I have a joke magnetic sticker on our fridge which my Kiwi partner doesn’t like very much. It reads, “Be Nice to America, Or We’ll Bring Democracy to YOUR Country.” But over the past few weeks, it seems we don’t need to send an army to impose American style “democracy” any longer. Rightwing politicians in New Zealand and Australia are more than happy to impose it on their citizenry all by themselves.
New Zealand has just passed legislation allowing its main intelligence agency to spy on her residents and citizens in contradiction with the New Zealand Bill of Rights, despite strong opposition from civil rights groups, international technology giants and the legal fraternity. Prime Minister John Key, and leader of the rightwing National Party, was keen to push this legislation through Parliament, even claiming most people in the country didn’t care about the spy bill... ignoring polls promptly showing a solid 3/4ths of the country care very much, thank you. Even Google and Microsoft have warned the Prime Minister that such a spy bill is going to be bad for New Zealand business.
Yet, in complete disregard to the passionate opposition from both the public and many in government, the bill to expand the power of the Government Communications Security Bureau (GCSB) passed by 61 votes to 59. The bill is already proving to be very unpopular, with Prime Minister John Key acknowledging it has many in the country feeling “agitated and alarmed.”
Gee, I wonder why.
But the allure of such Draconian power eroding the civil rights of the pesky public is like catnip to the rightwing in any country. After all, if it was good enough for George W. Bush, who started it, and even for Barack Obama, who seems to have found it convenient despite his campaign promises to end civil rights abuses, then why shouldn’t it be good enough for the likes of John Key?
One New Zealand Justice of the Peace and warrant Issuing Officer in Napier has resigned in protest after fifteen years of service, with an eloquent press release stating that he in good conscience could not continue in his unpaid appointee role with all its legal implications for a country which so lightly dismisses the fundamental rights of its citizens.
“The reason that the original Bill of Rights came into being,” Dr Robin Gwynn said, “was that people came to realise that while governments are necessary, they are also potentially so dangerous to their subjects that some basic bounds must be set to their powers. Powers to spy on civilians are, and rightly should be, exceptional – granted only when there is demonstrable cause to suspect particular individuals, at which point the public good overrides their natural rights. But here we have an Act which enables widespread state spying on New Zealanders, and couples it with the ability to collect and retain ‘incidentally obtained intelligence.’ This is not a power that should be held by any democratic government, of any country or any political colour or ideology. It doesn’t make any difference even if the Prime Minister of the day is the most trustworthy person in the world. It is a power that simply should not exist.”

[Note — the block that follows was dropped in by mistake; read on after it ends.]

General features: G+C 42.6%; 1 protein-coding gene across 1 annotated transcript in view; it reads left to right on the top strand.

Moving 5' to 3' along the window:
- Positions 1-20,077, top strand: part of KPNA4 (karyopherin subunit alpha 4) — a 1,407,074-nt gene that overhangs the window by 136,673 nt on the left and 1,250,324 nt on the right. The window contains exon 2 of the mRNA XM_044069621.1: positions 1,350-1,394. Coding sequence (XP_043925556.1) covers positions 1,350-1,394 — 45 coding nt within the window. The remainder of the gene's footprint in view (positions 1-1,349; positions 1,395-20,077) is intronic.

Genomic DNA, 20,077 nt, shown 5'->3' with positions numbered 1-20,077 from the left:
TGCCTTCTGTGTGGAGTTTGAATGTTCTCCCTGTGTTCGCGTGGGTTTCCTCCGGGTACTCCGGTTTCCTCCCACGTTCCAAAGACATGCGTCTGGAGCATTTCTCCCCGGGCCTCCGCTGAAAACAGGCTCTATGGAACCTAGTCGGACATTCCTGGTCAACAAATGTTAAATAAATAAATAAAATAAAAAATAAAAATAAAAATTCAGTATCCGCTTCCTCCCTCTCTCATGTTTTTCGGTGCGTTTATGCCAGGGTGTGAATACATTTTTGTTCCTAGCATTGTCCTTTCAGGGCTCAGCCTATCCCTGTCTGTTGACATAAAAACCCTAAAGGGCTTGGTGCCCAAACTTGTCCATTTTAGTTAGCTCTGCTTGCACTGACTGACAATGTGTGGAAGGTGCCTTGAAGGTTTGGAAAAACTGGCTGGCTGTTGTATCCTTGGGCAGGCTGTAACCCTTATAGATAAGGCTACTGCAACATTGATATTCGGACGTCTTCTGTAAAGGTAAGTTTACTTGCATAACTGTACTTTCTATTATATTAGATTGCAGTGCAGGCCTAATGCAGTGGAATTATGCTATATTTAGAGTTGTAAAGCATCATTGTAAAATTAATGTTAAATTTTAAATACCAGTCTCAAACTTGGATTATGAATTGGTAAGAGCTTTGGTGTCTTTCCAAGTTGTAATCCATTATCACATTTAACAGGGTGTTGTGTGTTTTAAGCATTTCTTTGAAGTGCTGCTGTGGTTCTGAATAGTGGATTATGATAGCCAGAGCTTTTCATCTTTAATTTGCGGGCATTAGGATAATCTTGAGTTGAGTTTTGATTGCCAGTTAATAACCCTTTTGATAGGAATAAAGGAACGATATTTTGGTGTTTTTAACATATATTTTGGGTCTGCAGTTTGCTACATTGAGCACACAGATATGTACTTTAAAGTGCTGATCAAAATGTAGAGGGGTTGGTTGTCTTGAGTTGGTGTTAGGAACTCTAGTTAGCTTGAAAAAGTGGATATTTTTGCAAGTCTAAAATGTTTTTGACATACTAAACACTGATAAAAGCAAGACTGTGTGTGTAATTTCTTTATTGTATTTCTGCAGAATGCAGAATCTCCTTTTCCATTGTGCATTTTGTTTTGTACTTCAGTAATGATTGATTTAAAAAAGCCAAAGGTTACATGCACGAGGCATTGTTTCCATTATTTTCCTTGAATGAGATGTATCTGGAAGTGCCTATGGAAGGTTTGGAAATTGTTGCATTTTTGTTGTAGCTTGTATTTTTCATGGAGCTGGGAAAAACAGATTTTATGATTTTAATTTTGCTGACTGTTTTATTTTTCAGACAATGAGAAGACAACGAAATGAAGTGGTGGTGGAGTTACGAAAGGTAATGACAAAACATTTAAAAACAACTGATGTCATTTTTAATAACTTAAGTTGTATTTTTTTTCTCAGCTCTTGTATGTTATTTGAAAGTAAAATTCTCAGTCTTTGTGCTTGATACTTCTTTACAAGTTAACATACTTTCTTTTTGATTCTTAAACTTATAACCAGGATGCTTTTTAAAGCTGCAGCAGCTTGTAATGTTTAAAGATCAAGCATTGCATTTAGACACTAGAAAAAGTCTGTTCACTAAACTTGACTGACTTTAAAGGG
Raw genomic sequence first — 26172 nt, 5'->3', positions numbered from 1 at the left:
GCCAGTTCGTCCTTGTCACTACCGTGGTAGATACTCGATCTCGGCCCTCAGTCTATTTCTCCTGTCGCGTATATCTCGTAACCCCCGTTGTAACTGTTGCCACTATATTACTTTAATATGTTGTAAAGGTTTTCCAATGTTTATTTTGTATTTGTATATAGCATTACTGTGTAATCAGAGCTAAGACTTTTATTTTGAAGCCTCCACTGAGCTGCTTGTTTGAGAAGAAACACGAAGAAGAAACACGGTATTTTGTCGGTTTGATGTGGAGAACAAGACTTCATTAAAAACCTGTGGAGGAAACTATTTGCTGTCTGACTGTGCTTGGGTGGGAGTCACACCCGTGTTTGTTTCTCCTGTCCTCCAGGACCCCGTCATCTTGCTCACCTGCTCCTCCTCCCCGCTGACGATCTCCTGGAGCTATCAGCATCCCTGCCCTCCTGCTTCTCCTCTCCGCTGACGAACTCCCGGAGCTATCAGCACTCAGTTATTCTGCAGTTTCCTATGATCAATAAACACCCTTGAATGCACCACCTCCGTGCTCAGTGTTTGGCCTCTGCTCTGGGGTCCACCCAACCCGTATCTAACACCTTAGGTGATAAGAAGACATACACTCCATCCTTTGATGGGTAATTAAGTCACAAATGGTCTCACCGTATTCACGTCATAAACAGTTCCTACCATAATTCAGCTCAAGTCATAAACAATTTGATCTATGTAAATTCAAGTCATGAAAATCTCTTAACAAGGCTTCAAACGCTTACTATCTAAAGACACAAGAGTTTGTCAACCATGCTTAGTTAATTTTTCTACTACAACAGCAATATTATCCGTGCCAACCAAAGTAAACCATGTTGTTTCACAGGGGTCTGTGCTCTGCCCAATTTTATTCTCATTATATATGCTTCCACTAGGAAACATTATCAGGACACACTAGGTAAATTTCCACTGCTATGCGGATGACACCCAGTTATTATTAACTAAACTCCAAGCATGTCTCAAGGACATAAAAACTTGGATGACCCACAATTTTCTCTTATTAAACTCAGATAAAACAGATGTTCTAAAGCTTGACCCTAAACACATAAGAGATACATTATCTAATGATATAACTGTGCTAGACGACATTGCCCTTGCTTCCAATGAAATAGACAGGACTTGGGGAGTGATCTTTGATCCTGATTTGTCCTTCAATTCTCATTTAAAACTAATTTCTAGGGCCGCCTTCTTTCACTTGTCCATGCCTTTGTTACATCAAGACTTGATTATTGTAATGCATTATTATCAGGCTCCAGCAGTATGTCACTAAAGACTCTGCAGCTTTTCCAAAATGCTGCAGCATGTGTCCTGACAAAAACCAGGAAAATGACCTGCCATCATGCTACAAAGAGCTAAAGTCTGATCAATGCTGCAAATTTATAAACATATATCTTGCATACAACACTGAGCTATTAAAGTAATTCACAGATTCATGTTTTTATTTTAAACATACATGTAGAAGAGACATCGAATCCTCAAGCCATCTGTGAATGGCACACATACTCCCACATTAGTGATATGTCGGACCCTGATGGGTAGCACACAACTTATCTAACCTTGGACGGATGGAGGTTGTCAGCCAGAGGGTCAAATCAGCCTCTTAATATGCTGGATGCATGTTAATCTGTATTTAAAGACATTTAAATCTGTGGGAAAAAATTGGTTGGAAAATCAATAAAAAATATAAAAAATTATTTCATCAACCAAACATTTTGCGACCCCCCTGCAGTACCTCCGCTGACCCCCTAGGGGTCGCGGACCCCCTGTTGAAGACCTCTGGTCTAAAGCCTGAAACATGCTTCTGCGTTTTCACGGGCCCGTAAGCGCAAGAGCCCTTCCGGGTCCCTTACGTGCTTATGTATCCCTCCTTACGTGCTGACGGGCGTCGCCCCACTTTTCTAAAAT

As an historian, Dr Gwynn drew the parallel between the apologists of King James II whose abuse of power led to the original Bill of Rights in 1689, and the current PM now abusing the trust of his country. “When the Defence Force cannot distinguish between journalists and potential terrorists, when ACC cannot control leaks damaging to defenceless individuals, when even our Parliamentary Service will just hand over private phone records, the need for vigilance could hardly be more obvious."
His entire statement is well worth the read.
John Key has used the same excuse for pushing this legislation that Bush did, and now Obama, sadly, as well. “Trust me.” After all, if you’ve done nothing wrong, you should have nothing to hide, right? Just ask those people the NSA has spied on, such as current or former love interests, who probably don’t fall into any category of being a threat to our national security. Just ask those members of the United Nations who had their offices bugged, their videoconferencing and communications hacked. Just ask our friends and allies in the European Union embassy, only one of eighty embassies the NSA has bugged, how they feel about the NSA’s “Special Collection Service” spying on their diplomatic work.
“Trust me?” You've got to be joking.